The London-based brokerage said Perkins had taken the positions in Brent crude futures early on Tuesday.
The heavy buying during the Asian trading day when volumes tend to be lower caused global crude prices to spike to their highest level this year. Traders and analysts initially struggled to explain the price move.
Brent was trading at about $66 a barrel on Friday, down from the high of $73.50 struck on Tuesday.
After discovering the trades, PVM said in a statement on Thursday it had closed them out in an orderly fashion, resulting in losses approaching $10 million.
It said its brokers were not authorized to take positions in the crude oil markets. Oil brokers generally help to match up trading counter-parties such as banks and hedge funds rather than dealing themselves.
PVM confirmed Perkins was a Brent crude futures broker, but declined to discuss his possible motivation for the unauthorized trades.
The brokerage said on Thursday PVM was conducting a full investigation and it had informed the Financial Services Authority (FSA), Britain's regulatory body, as well as the InterContinental Exchange (ICE) , where the majority of Brent futures trade takes place.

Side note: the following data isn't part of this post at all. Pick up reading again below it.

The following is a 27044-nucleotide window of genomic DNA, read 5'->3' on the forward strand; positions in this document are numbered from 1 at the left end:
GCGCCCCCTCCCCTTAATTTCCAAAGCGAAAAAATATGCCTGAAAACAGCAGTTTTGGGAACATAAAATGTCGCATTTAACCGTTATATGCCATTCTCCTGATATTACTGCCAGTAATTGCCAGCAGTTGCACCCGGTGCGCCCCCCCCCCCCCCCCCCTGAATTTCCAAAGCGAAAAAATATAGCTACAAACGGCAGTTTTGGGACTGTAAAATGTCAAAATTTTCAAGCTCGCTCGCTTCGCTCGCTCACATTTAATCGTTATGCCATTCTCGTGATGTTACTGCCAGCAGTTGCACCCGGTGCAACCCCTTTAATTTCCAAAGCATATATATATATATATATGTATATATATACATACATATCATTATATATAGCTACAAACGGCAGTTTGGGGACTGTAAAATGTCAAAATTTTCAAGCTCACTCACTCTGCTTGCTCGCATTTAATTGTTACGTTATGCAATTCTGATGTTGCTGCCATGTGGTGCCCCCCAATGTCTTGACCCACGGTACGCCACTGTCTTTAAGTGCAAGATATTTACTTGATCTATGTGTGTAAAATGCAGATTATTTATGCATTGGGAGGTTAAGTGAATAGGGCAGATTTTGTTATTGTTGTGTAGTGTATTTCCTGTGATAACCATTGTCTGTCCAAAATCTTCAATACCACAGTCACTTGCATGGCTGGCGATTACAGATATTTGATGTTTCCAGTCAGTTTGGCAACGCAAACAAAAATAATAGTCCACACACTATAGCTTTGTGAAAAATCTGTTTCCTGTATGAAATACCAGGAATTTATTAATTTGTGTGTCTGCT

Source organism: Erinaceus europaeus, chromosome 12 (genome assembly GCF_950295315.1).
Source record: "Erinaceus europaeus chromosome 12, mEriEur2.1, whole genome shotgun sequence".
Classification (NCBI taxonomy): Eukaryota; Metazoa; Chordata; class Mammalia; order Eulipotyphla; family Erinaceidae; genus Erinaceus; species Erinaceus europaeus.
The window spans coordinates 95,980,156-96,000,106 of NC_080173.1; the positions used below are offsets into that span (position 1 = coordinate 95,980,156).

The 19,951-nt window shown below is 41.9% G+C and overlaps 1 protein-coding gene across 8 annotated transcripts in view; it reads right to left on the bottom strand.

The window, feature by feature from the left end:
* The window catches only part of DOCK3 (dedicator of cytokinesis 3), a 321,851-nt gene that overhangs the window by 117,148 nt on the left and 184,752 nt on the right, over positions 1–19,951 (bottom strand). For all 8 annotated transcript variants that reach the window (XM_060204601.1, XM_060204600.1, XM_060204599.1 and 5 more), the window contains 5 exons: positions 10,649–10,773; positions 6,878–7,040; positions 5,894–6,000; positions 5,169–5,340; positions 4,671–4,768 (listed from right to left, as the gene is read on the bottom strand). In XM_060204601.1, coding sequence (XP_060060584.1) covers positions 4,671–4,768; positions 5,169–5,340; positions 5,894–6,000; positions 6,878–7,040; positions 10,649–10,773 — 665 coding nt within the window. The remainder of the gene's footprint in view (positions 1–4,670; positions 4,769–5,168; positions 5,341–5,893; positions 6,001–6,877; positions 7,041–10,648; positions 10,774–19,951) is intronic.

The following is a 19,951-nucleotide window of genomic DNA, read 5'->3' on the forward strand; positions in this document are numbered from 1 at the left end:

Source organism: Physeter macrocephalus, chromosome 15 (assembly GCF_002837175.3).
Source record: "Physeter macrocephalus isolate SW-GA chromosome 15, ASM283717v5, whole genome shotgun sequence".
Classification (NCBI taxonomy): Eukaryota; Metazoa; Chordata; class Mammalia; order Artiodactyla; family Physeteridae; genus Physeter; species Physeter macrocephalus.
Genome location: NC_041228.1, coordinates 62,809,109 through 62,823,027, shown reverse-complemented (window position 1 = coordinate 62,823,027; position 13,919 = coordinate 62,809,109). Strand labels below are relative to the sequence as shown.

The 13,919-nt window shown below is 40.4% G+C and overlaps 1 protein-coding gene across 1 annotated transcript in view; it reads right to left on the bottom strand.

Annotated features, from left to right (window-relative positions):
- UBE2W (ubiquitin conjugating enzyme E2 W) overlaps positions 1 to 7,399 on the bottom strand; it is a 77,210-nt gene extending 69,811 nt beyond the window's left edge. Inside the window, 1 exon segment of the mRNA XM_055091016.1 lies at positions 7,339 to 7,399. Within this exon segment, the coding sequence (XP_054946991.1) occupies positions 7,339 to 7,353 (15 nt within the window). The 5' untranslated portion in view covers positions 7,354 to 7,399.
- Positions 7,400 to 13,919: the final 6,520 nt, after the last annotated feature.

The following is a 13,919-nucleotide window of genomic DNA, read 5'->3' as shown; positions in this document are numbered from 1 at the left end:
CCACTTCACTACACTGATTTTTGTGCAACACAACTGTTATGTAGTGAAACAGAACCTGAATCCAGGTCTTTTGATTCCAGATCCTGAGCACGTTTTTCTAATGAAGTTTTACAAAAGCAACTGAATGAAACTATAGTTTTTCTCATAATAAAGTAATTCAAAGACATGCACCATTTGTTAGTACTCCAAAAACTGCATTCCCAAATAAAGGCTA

PVM is the world's largest independent broker, trading more than 100 million barrels of over-the-counter and oil futures a day on average. The company said it had met all margin calls caused by the unauthorized trades and was conducting business as usual.
In May, the FSA banned a former Morgan Stanley trader who built up a hefty unauthorized oil futures position following a long liquid lunch, before hiding the deals overnight.
Excessive speculation in oil and commodities markets has been high on the regulatory agenda since crude prices soared to a record of nearly $150 a barrel last July.
PVM head David Hufton has been an outspoken critic of oil market speculation, describing some exchanges as electronic oil casinos that boost the price of oil.
Oil analysts said this week's events could add further ammunition to those already pushing for tighter regulation on futures exchanges and over-the-counter markets following last year's price surge and the global financial crisis.
The U.S. government wants to boost oversight of commodity markets and expand the power of the Commodities Futures Trading Commission (CFTC), including looking at tightenening the number of speculative positions any one firm or trader can hold.
Analysts said the FSA was expected to follow any moves to reduce position limits taken by its U.S. counterpart in commodity markets.
(Reporting by David Sheppard; additional reporting by Alex Lawler in London and Yaw Yan Chong in Singapore; editing by William Hardy)